Agri prices

Past several years Pakistan has been importing two commodities it used to export

April 18, 2021

It was not long ago when Pakistan exported cotton and wheat, but for the past several years it has been importing these two commodities. Evidently, mismanagement and corruption account for this sad state of affairs. Informed quarters claim that our own produce is smuggled out to countries where wheat fetches better prices. At a recent meeting, attended by high officials of the relevant departments, the Senate Standing Committee on Commerce expressed concern over the paradoxical situation and asked the ministry of food security to explain how the wheat-exporting country has turned into an importer of the staple food.

The panel was informed that this year wheat production was estimated to be 26.04 million tons – over one million tons more than the previous year – but the demand was for 29 million tons. The shortfall would be met by imports. Besides, 1.2 million tons would be required for seed and one million tons as strategic reserves. It is unclear whether the seed requirement will be met from the domestic output, or imported wheat would be used for the purpose. The government must not allow genetically-modified varieties of wheat, cotton or any other agricultural commodities into the country because GM produce cannot be used as seed; seeds for GM crops have to be bought from multi-national seed companies.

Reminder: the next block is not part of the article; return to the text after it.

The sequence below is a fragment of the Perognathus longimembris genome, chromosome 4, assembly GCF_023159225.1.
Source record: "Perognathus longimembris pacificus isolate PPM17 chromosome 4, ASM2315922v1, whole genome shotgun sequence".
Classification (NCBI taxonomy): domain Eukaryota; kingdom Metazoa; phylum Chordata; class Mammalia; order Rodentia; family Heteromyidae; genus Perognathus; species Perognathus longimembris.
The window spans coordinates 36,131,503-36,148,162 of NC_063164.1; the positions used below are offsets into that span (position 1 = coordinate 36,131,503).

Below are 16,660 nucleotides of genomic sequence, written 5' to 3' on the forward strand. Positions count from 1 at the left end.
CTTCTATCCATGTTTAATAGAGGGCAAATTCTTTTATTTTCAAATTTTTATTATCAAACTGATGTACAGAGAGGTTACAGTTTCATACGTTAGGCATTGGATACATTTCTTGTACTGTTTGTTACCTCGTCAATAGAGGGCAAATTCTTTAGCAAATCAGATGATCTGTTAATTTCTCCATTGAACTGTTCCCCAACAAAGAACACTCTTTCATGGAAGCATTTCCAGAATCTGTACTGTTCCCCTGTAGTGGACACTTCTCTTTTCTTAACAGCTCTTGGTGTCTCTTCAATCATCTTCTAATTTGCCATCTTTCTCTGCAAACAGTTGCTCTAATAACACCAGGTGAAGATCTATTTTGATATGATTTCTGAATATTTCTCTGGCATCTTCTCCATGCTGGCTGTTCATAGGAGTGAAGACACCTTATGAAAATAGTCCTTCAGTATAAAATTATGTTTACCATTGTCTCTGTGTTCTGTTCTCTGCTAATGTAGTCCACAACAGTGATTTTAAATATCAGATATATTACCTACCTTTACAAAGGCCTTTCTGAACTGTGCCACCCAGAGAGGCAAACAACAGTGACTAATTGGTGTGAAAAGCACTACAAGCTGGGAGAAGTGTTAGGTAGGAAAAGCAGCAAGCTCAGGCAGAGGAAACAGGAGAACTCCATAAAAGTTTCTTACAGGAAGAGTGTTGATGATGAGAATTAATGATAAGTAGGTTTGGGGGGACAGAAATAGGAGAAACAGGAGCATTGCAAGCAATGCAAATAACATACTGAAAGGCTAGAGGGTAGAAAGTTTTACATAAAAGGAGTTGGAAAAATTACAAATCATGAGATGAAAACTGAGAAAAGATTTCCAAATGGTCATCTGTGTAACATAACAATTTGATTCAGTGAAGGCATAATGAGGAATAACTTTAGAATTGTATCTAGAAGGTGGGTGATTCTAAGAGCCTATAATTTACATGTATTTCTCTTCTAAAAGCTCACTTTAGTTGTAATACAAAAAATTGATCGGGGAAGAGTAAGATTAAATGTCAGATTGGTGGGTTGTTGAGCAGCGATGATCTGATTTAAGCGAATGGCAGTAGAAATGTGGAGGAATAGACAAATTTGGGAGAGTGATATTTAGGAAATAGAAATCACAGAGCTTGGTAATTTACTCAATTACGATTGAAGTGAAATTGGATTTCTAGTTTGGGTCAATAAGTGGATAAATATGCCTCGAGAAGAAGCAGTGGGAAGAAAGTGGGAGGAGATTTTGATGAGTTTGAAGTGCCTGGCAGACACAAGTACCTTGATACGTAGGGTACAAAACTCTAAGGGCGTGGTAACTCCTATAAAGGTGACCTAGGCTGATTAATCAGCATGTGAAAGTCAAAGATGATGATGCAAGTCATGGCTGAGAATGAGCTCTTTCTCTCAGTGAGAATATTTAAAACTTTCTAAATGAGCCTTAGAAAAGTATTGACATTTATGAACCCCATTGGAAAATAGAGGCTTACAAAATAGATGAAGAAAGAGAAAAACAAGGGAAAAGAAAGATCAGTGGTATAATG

The ministry of food has warned that the difference between the wheat procurement price in Sindh and the rest of the country might open the door to profiteering. The procurement price in Sindh is Rs2,000 per 40kg while in other provinces it is Rs1,800 per 40kg. This might lure farmers to sell their produce in Sindh. The ultimate sufferers would be the consumers and small farmers. It emerged at the meeting that authorities rejected a proposal for fixing the minimum support price of cotton. Agricultural prices need to be handled deftly. Growers should be assured of good returns on their produce if we have to be self-reliant in food and avoid costly imports.

Published in The Express Tribune, April 18th, 2021.

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